Translations Of The Italian Poems

A poem by William Cowper

I

Fair Lady, whose harmonious name the Rheno
Through all his grassy vale delights to hear,
Base were, indeed, the wretch, who could forbear
To love a spirit elegant as thine,
That manifests a sweetness all divine,
Nor knows a thousand winning acts to spare,
And graces, which Love's bow and arrows are,
Temp'ring thy virtues to a softer shine.
When gracefully thou speak'st, or singest gay
Such strains as might the senseless forest move,
Ah then--turn each his eyes and ears away,
Who feels himself unworthy of thy love!
Grace can alone preserve him, e'er the dart
Of fond desire yet reach his inmost heart.

II

As on a hill-top rude, when closing day
Imbrowns the scene, some past'ral maiden fair
Waters a lovely foreign plant with care,
That scarcely can its tender bud display
Borne from its native genial airs away,
So, on my tongue these accents new and rare
Are flow'rs exotic, which Love waters there,
While thus, o sweetly scornful! I essay
Thy praise in verse to British ears unknown,
And Thames exchange for Arno's fair domain;
So Love has will'd, and oftimes Love has shown
That what He wills he never wills in vain.
Oh that this hard and steril breast might be
To Him who plants from heav'n, a soil as free.

III
Canzone.

They mock my toil--the nymphs and am'rous swains--
And whence this fond attempt to write, they cry,
Love-songs in language that thou little know'st?
How dar'st thou risque to sing these foreign strains?
Say truly. Find'st not oft thy purpose cross'd,
And that thy fairest flow'rs, Here, fade and die?
Then with pretence of admiration high--
Thee other shores expect, and other tides,
Rivers on whose grassy sides
Her deathless laurel-leaf with which to bind
Thy flowing locks, already Fame provides;
Why then this burthen, better far declin'd?
Speak, Canzone! for me.--The Fair One said who guides
My willing heart, and all my Fancy's flights,
"This is the language in which Love delights."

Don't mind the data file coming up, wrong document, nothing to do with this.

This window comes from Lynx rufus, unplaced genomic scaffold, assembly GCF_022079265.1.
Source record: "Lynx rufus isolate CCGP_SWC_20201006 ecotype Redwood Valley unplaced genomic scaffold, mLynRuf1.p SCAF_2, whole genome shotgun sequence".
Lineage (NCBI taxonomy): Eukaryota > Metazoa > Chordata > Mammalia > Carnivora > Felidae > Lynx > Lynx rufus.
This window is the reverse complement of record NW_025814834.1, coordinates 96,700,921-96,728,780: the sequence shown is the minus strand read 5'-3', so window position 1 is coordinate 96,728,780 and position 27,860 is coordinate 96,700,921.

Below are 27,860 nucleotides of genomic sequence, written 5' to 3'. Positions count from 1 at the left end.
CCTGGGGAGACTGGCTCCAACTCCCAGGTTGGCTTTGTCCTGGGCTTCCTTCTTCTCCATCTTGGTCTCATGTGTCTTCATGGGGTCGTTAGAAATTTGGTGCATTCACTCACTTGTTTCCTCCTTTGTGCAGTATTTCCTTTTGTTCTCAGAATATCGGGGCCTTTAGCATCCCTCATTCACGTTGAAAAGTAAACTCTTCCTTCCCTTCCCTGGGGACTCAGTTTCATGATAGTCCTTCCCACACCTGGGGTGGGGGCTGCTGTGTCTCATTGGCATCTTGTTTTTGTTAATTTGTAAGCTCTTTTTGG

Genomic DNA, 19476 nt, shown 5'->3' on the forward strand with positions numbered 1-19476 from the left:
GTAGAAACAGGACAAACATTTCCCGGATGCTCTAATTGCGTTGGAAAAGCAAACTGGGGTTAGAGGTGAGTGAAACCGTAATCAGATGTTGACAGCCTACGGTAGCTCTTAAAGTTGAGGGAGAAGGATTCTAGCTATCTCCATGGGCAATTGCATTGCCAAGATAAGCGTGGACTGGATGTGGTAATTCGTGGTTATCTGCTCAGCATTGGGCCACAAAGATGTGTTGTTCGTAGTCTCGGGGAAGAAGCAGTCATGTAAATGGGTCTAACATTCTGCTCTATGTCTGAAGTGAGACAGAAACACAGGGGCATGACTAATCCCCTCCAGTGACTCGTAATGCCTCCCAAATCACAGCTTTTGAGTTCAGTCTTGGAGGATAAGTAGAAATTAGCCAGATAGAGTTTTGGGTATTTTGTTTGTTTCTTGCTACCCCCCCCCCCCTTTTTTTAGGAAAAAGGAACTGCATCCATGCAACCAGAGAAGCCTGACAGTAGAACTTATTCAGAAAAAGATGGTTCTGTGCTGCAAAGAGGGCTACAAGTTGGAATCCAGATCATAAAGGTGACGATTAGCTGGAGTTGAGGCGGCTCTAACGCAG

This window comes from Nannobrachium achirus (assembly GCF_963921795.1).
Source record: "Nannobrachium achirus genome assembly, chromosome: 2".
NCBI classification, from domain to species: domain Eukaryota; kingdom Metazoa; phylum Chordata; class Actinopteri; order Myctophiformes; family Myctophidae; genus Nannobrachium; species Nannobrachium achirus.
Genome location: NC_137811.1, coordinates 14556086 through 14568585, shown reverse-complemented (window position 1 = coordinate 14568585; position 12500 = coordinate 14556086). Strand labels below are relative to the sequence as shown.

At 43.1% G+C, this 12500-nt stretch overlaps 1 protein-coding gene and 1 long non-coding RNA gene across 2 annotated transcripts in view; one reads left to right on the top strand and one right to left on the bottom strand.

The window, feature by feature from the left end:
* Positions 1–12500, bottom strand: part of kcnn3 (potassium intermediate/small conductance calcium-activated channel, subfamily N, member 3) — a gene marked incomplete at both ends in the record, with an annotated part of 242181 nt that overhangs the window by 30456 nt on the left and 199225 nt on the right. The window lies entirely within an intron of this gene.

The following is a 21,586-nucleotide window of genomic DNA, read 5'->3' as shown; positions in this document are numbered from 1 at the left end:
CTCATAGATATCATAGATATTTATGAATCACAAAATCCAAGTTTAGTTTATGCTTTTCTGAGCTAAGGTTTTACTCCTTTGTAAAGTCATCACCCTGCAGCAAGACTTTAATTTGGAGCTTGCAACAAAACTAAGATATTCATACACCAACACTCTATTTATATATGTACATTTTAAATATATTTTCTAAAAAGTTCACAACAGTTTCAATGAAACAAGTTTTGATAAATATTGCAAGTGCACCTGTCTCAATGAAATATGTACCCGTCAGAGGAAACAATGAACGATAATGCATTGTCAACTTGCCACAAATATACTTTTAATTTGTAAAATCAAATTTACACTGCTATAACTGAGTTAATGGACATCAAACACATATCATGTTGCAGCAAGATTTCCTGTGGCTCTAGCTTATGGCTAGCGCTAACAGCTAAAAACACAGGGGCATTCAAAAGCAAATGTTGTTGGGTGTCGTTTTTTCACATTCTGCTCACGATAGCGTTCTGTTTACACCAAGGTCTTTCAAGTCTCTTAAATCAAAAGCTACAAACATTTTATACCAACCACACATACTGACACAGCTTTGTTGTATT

IV
To Charles Diodati.

Charles--and I say it wond'ring--thou must know
That I who once assum'd a scornful air,
And scoff'd at love, am fallen in his snare
(Full many an upright man has fallen so)
Yet think me not thus dazzled by the flow
Of golden locks, or damask cheek; more rare
The heart-felt beauties of my foreign fair;
A mien majestic, with dark brows, that show
The tranquil lustre of a lofty mind;
Words exquisite, of idioms more than one,
And song, whose fascinating pow'r might bind,
And from her sphere draw down the lab'ring Moon,
With such fire-darting eyes, that should I fill
My ears with wax, she would enchant me still.

V.

Lady! It cannot be, but that thine eyes
Must be my sun, such radiance they display
And strike me ev'n as Phoebus him, whose way
Through torrid Libya's sandy desert lies.
Meantime, on that side steamy vapours rise
Where most I suffer. Of what kind are they,
New as to me they are, I cannot say,
But deem them, in the Lover's language--sighs.
Some, though with pain, my bosom close conceals,
Which, if in part escaping thence, they tend
To soften thine, they coldness soon congeals.
While others to my tearful eyes ascend,
Whence my sad nights in show'rs are ever drown'd,
'Till my Aurora comes, her brow with roses bound.

VI.[1]

Enamour'd, artless, young, on foreign ground,
Uncertain whither from myself to fly,
To thee, dear Lady, with an humble sigh
Let me devote my heart, which I have found
By certain proofs not few, intrepid, sound,
Good, and addicted to conceptions high:
When tempests shake the world, and fire the sky,
It rests in adamant self-wrapt around,
As safe from envy, and from outrage rude,
From hopes and fears, that vulgar minds abuse,
As fond of genius, and fix'd fortitude,
Of the resounding lyre, and every Muse.
Weak you will find it in one only part,
Now pierc'd by Love's immedicable dart.

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